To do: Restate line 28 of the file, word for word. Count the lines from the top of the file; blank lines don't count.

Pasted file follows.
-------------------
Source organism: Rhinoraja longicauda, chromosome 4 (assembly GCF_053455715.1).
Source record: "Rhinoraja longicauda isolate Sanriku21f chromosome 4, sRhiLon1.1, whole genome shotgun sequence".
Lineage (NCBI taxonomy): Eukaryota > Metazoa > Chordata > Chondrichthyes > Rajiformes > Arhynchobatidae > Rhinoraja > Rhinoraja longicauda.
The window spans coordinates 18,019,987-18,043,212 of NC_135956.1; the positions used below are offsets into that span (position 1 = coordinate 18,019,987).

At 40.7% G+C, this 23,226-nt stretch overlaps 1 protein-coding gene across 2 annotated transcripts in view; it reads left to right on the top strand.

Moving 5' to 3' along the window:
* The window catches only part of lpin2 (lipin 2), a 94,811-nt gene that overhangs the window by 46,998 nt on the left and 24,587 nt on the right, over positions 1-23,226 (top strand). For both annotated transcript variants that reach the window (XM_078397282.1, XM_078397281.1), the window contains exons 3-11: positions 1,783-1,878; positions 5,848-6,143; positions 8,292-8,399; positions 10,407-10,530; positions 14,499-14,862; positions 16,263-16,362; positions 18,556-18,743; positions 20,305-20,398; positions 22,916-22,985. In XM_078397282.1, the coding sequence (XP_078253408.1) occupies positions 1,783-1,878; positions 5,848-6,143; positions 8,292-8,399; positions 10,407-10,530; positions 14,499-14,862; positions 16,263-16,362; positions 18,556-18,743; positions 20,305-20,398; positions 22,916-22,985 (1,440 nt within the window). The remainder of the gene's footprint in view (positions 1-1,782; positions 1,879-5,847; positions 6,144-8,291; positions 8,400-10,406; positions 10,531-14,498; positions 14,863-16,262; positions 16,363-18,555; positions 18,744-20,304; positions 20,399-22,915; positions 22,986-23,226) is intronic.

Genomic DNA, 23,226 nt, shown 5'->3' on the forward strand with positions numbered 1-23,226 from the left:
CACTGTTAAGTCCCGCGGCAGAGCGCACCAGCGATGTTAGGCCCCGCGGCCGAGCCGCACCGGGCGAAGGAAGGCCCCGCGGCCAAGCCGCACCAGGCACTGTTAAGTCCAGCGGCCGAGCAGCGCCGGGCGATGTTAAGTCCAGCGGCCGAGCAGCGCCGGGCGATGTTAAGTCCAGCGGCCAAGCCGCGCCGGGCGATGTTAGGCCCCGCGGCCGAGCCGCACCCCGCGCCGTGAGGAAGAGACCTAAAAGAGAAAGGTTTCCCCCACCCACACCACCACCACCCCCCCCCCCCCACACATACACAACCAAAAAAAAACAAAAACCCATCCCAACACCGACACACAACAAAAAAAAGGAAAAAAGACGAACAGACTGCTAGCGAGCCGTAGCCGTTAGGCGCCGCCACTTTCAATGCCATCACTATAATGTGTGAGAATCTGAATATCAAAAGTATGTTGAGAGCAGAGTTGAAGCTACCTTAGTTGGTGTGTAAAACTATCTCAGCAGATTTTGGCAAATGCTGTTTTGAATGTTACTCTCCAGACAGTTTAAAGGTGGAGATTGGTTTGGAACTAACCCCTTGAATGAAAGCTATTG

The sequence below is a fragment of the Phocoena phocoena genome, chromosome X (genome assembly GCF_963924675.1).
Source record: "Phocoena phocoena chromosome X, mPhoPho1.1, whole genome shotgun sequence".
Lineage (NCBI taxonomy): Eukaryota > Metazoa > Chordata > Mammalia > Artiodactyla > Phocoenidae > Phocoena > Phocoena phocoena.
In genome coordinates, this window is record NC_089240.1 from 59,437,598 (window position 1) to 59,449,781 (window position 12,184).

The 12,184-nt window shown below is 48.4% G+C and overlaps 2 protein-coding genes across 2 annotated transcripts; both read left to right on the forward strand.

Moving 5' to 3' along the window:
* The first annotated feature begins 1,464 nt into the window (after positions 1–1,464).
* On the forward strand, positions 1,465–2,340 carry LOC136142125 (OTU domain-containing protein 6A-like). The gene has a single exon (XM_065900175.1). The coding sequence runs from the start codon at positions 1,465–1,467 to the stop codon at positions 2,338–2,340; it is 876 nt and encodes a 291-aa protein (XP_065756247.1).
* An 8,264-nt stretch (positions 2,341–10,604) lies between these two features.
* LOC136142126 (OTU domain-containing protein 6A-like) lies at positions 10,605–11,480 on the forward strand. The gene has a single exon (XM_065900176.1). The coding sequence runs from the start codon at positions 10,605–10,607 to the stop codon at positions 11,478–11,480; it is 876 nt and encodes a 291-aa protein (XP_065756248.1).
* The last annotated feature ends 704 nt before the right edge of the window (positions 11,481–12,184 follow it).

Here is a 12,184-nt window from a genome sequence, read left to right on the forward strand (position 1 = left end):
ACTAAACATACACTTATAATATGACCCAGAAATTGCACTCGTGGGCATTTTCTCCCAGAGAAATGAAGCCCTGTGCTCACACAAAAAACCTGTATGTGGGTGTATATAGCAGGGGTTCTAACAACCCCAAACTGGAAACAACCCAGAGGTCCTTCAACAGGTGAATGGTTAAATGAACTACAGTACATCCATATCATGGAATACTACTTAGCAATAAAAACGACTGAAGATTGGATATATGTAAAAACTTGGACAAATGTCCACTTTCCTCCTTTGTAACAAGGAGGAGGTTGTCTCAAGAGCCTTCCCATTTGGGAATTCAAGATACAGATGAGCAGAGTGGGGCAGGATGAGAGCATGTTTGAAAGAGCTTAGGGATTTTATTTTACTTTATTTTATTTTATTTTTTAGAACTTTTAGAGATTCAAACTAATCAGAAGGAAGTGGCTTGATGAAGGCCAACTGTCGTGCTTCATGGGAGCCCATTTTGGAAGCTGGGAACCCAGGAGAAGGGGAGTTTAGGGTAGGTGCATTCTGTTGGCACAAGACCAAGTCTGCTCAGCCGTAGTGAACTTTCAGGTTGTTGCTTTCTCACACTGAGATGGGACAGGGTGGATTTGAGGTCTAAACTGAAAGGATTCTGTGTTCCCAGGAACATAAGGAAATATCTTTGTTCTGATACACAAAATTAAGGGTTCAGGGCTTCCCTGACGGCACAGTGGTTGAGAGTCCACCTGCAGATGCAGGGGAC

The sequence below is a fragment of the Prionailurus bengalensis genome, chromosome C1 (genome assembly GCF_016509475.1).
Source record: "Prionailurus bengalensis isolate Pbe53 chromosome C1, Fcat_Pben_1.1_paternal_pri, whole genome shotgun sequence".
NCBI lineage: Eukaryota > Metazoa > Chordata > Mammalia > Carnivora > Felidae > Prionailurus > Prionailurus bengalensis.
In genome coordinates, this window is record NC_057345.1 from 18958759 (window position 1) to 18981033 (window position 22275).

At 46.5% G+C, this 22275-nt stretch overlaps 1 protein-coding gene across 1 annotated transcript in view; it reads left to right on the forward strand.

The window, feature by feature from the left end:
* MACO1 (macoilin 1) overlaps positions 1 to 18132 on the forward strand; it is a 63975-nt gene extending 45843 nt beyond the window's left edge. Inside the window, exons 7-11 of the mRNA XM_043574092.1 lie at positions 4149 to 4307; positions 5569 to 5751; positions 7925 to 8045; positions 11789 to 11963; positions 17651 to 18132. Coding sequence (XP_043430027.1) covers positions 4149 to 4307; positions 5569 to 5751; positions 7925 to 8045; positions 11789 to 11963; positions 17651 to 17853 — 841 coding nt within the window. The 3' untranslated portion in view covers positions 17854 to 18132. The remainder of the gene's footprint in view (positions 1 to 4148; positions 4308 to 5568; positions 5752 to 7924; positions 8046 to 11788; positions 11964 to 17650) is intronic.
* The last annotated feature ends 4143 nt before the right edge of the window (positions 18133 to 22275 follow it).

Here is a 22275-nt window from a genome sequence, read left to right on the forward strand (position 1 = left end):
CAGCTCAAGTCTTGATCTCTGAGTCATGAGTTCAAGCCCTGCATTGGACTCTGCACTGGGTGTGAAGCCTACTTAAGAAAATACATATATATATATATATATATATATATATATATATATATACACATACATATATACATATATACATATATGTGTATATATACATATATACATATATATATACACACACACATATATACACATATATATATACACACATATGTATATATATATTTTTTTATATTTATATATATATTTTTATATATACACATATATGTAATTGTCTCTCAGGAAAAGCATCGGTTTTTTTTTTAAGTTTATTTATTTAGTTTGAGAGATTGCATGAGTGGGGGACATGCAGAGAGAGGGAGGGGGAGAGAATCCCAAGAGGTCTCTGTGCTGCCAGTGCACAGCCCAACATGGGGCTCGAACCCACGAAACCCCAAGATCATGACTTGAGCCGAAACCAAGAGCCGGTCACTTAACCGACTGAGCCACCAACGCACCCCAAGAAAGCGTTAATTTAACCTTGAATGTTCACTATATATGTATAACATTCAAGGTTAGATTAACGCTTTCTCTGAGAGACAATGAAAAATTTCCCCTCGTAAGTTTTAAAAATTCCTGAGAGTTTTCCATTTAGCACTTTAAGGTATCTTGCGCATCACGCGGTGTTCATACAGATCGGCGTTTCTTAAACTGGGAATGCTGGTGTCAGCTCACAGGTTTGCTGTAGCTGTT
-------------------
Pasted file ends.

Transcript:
The window, feature by feature from the left end: